Is it not better for a country to have two clearly distinct political parties, or is better for one party to attempt to resemble the other in a bid to get elected? Jeremy Corbyn and Owen Smith are the physical manifestations of these two ideas, with the former having vigorously opposed the Conservative Party for the past 30 years. While the same can be said of Smith to a lesser degree, in all likelihood a victory by him would open the door for a possible resurgence of New (or should I now say old?) Labour.
Owen Smith is a man who has found himself having to move consistently leftwards to appease Labour voters. His clear opposition to zero-hour contracts, commitment to raising the top rate of tax again, and increased investment was in stark contrast to positions candidates took in the leadership election just one year ago. Liz Kendall appeared sympathetic towards austerity. Smith’s claim that he could lead a ‘radical but credible opposition’ simply doesn’t feel authentic when compared to Corbyn’s ‘straight talking, honest politics’. It is this feeling of Smith being a watered down version of Corbyn, as well as recent electoral performances, which makes me think that Smith will lose to Corbyn in this upcoming leadership election
If he finds himself in this position, what makes him think people won’t want to just vote for Corbyn himself? This is a man who was elected with an overwhelming mandate and has consistently opposed austerity, foreign intervention and supported renationalisation of the railways. Conversely, Smith has previously been sympathetic to private influence in the NHS, has expressed support for Trident and voted for strikes in Libya. If the Labour party wants to revisit it’s more recent methods it is likely to face the same result it has the past two times: defeat. While Corbyn might not be an immediate antidote to the crisis which Labour faces, he offers an alternative path which, in time, may yield dividends.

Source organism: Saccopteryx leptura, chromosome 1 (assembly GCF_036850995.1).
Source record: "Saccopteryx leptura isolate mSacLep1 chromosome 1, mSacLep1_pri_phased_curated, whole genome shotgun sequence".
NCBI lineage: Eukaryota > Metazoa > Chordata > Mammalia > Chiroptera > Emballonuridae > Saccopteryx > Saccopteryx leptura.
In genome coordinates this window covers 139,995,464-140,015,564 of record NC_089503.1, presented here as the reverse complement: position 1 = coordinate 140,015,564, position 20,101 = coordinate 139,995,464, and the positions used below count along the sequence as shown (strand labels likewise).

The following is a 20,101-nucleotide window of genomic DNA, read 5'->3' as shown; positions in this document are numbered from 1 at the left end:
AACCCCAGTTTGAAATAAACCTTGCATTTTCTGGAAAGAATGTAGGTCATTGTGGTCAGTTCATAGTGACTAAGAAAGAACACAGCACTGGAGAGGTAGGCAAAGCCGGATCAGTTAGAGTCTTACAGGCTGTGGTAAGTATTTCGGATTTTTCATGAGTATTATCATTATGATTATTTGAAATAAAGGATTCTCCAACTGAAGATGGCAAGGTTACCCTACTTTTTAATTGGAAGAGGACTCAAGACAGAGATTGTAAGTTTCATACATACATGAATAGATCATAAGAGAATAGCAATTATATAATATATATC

Not too long ago there was another candidate who attempted (in vain) to unify the party by associating with the ‘soft left’. His name was Ed Miliband. Isn’t it a symptom of insanity to try the same thing again and expect different results? I can understand that a week, let alone a month is a long time in politics but for a party membership continually veers left, does Owen Smith sincerely feel he can win the leadership election, and then a general election?
You can critique Corbyn all you like, but even during the reign of Blair was there ever such a huge influx of members joining the Labour party. In fact, like the Conservatives, Labour saw its membership decline steadily until recently. Thanks to well-mobilised support groups such as Momentum that support Corbyn, the core support base of the Labour party now finds itself largely in favour in Corbyn, as evidenced by recent YouGov polling. Smith’s attack on Corbyn for increased abuse towards female MPs is likely to incense many in the party. In fact, I feel that the gulf between considerable numbers of Smith and Corbyn supporters makes the prospect of a split, which Smith has warned about, very real.
I can understand that many people are frantically searching for a way to make the Labour party appear presentable and re-emerge as a credible opposition. Many of these people will resign themselves to the belief that Jeremy Corbyn cannot be a leader and that someone else must inevitably take the reins. But can that man be Owen Smith? I’m not so sure.